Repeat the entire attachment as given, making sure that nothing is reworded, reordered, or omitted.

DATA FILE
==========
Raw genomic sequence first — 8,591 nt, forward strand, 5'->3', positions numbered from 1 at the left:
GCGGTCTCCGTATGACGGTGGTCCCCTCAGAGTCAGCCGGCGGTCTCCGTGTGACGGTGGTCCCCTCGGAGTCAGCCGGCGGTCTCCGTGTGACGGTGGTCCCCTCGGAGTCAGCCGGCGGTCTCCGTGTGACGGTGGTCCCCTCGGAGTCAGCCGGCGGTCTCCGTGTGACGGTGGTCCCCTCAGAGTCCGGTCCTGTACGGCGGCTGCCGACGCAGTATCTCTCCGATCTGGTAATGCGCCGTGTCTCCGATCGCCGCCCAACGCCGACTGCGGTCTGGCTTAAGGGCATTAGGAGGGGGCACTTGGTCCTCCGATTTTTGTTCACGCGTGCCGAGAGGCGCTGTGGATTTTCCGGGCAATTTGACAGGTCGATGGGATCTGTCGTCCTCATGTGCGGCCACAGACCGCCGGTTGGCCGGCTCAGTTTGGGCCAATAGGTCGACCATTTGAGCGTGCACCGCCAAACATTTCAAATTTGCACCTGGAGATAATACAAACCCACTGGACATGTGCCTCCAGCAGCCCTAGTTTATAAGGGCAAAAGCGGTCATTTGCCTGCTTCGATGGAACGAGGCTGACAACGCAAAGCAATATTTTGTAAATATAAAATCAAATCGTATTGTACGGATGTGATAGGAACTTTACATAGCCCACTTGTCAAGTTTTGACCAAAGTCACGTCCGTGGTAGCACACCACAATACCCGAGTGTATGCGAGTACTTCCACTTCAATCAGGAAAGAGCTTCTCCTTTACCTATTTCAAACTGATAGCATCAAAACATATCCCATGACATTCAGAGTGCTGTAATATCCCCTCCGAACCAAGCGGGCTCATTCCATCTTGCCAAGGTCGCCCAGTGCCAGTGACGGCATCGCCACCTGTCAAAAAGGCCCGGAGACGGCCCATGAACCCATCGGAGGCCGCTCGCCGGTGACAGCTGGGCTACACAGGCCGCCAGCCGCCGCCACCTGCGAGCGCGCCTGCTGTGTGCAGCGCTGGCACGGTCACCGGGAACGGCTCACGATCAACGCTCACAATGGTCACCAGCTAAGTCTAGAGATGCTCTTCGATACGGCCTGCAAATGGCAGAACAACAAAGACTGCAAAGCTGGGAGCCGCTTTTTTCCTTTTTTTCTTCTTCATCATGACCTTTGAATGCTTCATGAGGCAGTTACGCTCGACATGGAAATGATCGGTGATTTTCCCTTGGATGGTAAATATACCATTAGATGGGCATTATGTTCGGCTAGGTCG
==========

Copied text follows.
Raw genomic sequence first — 8,591 nt, forward strand, 5'->3', positions numbered from 1 at the left:
GCGGTCTCCGTATGACGGTGGTCCCCTCAGAGTCAGCCGGCGGTCTCCGTGTGACGGTGGTCCCCTCGGAGTCAGCCGGCGGTCTCCGTGTGACGGTGGTCCCCTCGGAGTCAGCCGGCGGTCTCCGTGTGACGGTGGTCCCCTCGGAGTCAGCCGGCGGTCTCCGTGTGACGGTGGTCCCCTCAGAGTCCGGTCCTGTACGGCGGCTGCCGACGCAGTATCTCTCCGATCTGGTAATGCGCCGTGTCTCCGATCGCCGCCCAACGCCGACTGCGGTCTGGCTTAAGGGCATTAGGAGGGGGCACTTGGTCCTCCGATTTTTGTTCACGCGTGCCGAGAGGCGCTGTGGATTTTCCGGGCAATTTGACAGGTCGATGGGATCTGTCGTCCTCATGTGCGGCCACAGACCGCCGGTTGGCCGGCTCAGTTTGGGCCAATAGGTCGACCATTTGAGCGTGCACCGCCAAACATTTCAAATTTGCACCTGGAGATAATACAAACCCACTGGACATGTGCCTCCAGCAGCCCTAGTTTATAAGGGCAAAAGCGGTCATTTGCCTGCTTCGATGGAACGAGGCTGACAACGCAAAGCAATATTTTGTAAATATAAAATCAAATCGTATTGTACGGATGTGATAGGAACTTTACATAGCCCACTTGTCAAGTTTTGACCAAAGTCACGTCCGTGGTAGCACACCACAATACCCGAGTGTATGCGAGTACTTCCACTTCAATCAGGAAAGAGCTTCTCCTTTACCTATTTCAAACTGATAGCATCAAAACATATCCCATGACATTCAGAGTGCTGTAATATCCCCTCCGAACCAAGCGGGCTCATTCCATCTTGCCAAGGTCGCCCAGTGCCAGTGACGGCATCGCCACCTGTCAAAAAGGCCCGGAGACGGCCCATGAACCCATCGGAGGCCGCTCGCCGGTGACAGCTGGGCTACACAGGCCGCCAGCCGCCGCCACCTGCGAGCGCGCCTGCTGTGTGCAGCGCTGGCACGGTCACCGGGAACGGCTCACGATCAACGCTCACAATGGTCACCAGCTAAGTCTAGAGATGCTCTTCGATACGGCCTGCAAATGGCAGAACAACAAAGACTGCAAAGCTGGGAGCCGCTTTTTTCCTTTTTTTCTTCTTCATCATGACCTTTGAATGCTTCATGAGGCAGTTACGCTCGACATGGAAATGATCGGTGATTTTCCCTTGGATGGTAAATATACCATTAGATGGGCATTATGTTCGGCTAGGTCG